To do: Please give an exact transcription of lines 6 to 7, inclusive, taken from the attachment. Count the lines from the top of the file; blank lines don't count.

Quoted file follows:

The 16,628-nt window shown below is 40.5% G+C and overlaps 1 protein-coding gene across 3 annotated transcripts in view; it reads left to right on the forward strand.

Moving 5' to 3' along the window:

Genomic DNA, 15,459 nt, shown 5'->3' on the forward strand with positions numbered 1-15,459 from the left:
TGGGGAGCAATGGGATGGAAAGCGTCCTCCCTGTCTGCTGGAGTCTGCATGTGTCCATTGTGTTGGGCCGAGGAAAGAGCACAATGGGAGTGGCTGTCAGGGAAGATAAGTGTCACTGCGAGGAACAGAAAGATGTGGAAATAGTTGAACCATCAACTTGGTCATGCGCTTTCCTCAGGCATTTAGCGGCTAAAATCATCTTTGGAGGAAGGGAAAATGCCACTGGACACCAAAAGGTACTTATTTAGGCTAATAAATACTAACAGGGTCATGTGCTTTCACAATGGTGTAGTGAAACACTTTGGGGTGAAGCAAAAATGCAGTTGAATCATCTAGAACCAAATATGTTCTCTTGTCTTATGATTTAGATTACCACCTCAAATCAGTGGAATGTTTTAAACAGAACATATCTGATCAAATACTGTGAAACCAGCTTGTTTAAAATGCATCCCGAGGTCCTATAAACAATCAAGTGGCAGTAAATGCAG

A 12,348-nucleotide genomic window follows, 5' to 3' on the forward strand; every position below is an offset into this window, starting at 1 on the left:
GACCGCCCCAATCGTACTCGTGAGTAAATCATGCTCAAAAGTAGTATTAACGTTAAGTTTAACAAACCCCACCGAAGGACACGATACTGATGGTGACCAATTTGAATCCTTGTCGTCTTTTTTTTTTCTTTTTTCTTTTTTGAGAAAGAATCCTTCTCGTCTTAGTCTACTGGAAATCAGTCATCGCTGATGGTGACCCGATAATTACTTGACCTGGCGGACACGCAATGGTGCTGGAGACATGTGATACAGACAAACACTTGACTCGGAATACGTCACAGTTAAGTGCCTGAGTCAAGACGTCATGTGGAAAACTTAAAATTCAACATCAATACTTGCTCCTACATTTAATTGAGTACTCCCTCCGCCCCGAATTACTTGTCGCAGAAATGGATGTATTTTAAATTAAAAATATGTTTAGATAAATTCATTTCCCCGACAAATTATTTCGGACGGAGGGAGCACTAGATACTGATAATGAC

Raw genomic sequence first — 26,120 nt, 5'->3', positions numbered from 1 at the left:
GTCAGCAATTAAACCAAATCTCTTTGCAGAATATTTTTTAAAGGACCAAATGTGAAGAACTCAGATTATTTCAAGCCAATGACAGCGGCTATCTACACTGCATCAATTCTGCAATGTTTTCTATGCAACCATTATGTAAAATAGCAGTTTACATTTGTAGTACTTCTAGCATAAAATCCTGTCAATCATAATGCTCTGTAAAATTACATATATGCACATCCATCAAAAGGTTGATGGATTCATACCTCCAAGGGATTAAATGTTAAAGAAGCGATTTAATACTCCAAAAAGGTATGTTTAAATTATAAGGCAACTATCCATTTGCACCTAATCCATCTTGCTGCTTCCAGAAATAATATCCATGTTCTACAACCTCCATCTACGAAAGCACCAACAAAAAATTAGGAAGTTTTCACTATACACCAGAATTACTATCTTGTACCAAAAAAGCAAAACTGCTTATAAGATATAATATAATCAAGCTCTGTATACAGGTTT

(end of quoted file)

GACCGCCCCAATCGTACTCGTGAGTAAATCATGCTCAAAAGTAGTATTAACGTTAAGTTTAACAAACCCCACCGAAGGACACGATACTGATGGTGACCAATTTGAATCCTTGTCGTCTTTTTTTTTTCTTTTTTCTTTTTTGAGAAAGAATCCTTCTCGTCTTAGTCTACTGGAAATCAGTCATCGCTGATGGTGACCCGATAATTACTTGACCTGGCGGACACGCAATGGTGCTGGAGACATGTGATACAGACAAACACTTGACTCGGAATACGTCACAGTTAAGTGCCTGAGTCAAGACGTCATGTGGAAAACTTAAAATTCAACATCAATACTTGCTCCTACATTTAATTGAGTACTCCCTCCGCCCCGAATTACTTGTCGCAGAAATGGATGTATTTTAAATTAAAAATATGTTTAGATAAATTCATTTCCCCGACAAATTATTTCGGACGGAGGGAGCACTAGATACTGATAATGAC

Raw genomic sequence first — 26,120 nt, 5'->3', positions numbered from 1 at the left: